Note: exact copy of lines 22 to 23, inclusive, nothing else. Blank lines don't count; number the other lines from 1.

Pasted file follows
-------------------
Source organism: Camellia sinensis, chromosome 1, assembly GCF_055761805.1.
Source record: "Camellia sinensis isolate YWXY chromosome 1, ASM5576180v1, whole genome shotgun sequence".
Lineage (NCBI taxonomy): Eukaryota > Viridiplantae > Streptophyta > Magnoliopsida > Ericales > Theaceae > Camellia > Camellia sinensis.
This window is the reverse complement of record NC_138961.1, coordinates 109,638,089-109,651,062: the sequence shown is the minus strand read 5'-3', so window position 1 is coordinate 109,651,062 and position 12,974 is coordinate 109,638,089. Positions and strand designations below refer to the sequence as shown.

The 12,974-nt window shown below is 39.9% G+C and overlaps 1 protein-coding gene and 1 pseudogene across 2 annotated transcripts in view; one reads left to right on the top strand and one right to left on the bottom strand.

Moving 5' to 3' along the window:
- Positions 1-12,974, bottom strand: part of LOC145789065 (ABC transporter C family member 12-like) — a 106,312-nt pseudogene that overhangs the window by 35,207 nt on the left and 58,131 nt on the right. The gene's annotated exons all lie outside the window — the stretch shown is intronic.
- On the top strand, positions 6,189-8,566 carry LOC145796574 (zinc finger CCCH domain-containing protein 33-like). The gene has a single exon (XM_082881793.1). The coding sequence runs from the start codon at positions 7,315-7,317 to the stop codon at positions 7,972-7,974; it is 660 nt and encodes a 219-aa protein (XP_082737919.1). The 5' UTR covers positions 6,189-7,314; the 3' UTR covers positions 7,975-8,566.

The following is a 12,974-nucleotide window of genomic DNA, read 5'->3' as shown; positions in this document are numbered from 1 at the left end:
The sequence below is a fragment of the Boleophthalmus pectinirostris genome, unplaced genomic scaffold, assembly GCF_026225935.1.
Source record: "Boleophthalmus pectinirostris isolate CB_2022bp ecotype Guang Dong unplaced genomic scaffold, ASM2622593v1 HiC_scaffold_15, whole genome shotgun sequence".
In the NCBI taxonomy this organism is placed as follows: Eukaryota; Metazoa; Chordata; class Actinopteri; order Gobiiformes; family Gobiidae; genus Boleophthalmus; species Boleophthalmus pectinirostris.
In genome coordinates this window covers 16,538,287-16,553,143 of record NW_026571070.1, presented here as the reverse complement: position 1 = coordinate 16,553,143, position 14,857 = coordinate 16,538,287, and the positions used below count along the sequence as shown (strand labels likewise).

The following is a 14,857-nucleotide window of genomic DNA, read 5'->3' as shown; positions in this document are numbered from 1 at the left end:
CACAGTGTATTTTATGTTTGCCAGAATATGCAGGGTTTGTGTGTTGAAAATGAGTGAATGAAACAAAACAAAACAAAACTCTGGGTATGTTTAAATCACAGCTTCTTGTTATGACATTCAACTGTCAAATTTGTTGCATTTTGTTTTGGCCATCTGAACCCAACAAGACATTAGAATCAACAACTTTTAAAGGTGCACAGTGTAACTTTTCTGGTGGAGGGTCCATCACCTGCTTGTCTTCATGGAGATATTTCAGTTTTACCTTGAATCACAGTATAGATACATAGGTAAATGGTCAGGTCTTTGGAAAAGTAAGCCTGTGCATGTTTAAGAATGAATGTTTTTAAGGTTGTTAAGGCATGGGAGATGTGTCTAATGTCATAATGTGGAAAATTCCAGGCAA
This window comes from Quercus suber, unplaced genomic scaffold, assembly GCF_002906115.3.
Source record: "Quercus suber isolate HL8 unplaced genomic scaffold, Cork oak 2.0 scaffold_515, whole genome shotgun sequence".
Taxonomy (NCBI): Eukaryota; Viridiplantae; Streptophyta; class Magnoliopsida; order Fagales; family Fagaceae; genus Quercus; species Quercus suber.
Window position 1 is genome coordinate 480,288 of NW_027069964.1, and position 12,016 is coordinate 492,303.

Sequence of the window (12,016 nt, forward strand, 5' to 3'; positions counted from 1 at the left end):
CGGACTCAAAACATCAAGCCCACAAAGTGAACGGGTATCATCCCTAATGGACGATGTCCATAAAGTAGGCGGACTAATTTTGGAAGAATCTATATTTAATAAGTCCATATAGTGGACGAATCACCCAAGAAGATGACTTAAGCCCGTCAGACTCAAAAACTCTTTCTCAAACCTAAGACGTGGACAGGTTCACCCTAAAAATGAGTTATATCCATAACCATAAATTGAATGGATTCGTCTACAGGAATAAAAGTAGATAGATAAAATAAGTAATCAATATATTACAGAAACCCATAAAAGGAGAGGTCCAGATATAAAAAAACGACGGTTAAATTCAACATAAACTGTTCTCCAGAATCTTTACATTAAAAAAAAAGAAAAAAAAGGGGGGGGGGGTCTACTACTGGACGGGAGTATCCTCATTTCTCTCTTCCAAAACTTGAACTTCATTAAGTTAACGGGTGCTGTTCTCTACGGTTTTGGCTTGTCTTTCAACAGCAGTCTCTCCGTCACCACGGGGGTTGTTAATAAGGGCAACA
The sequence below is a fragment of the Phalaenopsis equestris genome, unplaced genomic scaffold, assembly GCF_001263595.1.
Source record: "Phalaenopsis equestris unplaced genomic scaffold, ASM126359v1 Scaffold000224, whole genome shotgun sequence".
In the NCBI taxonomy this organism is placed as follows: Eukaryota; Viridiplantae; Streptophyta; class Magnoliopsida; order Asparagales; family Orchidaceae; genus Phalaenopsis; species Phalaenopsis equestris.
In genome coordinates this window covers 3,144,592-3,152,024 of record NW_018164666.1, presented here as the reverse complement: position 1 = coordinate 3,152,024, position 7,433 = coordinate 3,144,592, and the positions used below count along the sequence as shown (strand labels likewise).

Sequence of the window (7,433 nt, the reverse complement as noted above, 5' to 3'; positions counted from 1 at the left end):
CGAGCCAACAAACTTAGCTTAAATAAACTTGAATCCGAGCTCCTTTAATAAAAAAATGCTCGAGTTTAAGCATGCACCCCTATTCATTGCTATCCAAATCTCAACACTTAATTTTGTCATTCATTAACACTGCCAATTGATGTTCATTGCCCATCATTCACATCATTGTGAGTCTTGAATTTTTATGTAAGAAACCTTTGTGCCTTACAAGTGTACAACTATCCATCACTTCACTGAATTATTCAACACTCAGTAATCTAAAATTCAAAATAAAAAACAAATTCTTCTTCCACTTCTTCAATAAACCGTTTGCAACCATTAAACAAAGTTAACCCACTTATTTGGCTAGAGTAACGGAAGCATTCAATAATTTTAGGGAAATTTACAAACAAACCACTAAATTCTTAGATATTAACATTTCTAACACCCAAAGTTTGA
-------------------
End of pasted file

The sequence below is a fragment of the Phalaenopsis equestris genome, unplaced genomic scaffold, assembly GCF_001263595.1.
Source record: "Phalaenopsis equestris unplaced genomic scaffold, ASM126359v1 Scaffold000224, whole genome shotgun sequence".